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Probate Inventories

Summer Reading - The Short Chronicle

St Clare

We are a bit late with this post and apologize, but we have been enthralled by a first-hand account of the takeover of Geneva by the Huguenots, beginning in 1529, "The Short Chronicle : a Poor Clare's Account of the Reformation in Geneva". It is told by a Catholic nun, Jeanne de Jussie, writing from within the not very secure walls of the Convent of Saint Clare in Geneva.

Many of our readers write to tell us that they are descended from Huguenots and tell a tale of their ancestors' persecution and suffering. This account shows that the viciousness could be on the other side as well. Brutal killings, mutilations, rapes, beheading children, destruction of religious artifacts, burnings of homes, churches, livestock and crops - all these crimes and worse were perpetrated by the Huguenots against the Catholics of Geneva. Jeanne and other women in religious communities lived in terror of their convent walls being smashed, their bodies violated, their lives cruelly and abruptly ended.

In spite of being terrified, Jeanne never becomes hysterical. Her writing is clear-headed throughout. She is an intelligent observer of the destruction of her world and reports not only on the acts of terrorism but on the political negotiations and machinations of those in power on both sides. She does, however, allow herself the luxury of some quite creative insulting of the enemy. Not only do "scoundrels", "profaners", "sinners" and "vile bodies" fill the ranks of the Huguenots, but the Swiss Germans are "disloyal, heretical dogs", and Martin Luther is  "the pestiferous dragon with the venomous tail".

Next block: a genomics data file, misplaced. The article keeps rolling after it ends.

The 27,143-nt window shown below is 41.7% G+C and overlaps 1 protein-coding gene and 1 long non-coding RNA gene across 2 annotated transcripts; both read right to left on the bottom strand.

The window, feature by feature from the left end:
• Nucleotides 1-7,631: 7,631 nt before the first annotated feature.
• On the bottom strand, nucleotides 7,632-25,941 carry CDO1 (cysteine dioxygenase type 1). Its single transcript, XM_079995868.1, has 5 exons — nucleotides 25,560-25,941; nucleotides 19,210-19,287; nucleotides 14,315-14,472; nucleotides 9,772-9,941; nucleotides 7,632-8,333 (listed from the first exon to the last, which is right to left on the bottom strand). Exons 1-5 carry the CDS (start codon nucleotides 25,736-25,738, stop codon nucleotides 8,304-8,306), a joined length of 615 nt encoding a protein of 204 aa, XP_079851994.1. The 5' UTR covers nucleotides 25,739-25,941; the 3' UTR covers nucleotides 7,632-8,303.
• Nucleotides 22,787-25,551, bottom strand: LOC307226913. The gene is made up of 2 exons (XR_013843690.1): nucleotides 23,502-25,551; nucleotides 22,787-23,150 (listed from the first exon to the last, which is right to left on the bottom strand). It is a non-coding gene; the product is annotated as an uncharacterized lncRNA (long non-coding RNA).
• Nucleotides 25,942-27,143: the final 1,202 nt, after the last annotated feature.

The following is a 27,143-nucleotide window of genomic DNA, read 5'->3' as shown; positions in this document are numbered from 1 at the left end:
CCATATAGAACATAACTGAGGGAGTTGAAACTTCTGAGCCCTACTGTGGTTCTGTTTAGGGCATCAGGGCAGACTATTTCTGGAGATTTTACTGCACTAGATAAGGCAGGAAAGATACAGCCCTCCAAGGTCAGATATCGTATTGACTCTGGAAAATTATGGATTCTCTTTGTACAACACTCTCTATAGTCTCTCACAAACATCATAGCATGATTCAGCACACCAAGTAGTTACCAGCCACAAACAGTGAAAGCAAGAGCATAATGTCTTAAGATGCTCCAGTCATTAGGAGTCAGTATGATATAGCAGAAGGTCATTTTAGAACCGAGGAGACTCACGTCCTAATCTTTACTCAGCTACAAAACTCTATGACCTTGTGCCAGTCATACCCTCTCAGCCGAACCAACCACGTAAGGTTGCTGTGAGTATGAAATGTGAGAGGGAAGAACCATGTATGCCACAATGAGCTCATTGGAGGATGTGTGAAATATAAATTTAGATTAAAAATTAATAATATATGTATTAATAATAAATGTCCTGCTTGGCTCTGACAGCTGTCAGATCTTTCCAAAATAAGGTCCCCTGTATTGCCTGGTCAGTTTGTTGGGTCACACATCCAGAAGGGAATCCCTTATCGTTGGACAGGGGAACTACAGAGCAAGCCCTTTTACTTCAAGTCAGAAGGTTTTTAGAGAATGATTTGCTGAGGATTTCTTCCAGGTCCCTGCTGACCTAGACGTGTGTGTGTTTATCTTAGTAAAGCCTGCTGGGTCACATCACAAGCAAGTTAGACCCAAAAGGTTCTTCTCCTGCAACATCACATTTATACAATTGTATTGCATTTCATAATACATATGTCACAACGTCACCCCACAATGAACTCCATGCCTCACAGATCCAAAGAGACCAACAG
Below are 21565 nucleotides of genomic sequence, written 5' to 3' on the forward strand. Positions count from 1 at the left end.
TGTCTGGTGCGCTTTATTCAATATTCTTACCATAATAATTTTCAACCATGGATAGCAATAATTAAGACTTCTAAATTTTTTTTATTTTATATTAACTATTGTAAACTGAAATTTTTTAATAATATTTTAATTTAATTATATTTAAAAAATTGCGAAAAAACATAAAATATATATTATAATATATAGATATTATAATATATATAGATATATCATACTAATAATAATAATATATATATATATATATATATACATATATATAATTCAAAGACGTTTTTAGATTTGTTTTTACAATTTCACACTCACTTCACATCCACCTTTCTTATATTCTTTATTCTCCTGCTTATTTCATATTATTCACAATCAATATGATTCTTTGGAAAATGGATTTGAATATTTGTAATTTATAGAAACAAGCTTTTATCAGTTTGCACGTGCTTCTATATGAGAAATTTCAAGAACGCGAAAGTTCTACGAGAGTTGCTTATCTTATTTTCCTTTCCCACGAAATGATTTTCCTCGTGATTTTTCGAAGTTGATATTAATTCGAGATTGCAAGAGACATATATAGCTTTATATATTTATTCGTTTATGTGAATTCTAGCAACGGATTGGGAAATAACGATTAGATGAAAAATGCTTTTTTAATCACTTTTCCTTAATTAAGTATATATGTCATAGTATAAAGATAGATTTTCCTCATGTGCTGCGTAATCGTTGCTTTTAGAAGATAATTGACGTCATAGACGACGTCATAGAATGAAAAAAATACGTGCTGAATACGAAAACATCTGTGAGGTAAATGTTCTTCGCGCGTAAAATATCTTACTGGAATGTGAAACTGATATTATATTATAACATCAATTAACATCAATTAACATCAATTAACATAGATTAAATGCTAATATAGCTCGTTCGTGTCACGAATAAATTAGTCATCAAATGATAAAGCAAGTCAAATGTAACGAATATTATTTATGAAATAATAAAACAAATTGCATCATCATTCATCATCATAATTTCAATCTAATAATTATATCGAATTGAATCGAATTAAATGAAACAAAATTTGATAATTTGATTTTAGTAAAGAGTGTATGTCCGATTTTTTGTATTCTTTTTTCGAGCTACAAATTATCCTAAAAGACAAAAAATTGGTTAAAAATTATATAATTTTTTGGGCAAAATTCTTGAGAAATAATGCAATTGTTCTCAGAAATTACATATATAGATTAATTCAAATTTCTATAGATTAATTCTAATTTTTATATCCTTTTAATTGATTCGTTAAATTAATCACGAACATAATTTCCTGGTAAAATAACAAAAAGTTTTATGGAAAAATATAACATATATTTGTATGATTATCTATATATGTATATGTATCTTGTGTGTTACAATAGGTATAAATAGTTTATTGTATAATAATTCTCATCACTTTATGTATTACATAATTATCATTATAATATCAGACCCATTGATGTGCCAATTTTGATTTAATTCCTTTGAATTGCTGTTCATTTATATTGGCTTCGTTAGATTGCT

The editor and translator, Carrie F. Klaus, has provided informative but unobtrusive notes. Though many people of Geneva and the surrounding towns are named, this is not a book on genealogy. As a contemporary account of the Protestant Reformation in Geneva, it may be of interest to anyone researching Huguenot ancestors and wishing to understand better what they may have experienced. To students of history, whether of the sixteenth or the twenty-first century, it will prove yet again, that there are never any good guys in religious wars.

©2015 Anne Morddel

French Genealogy

 

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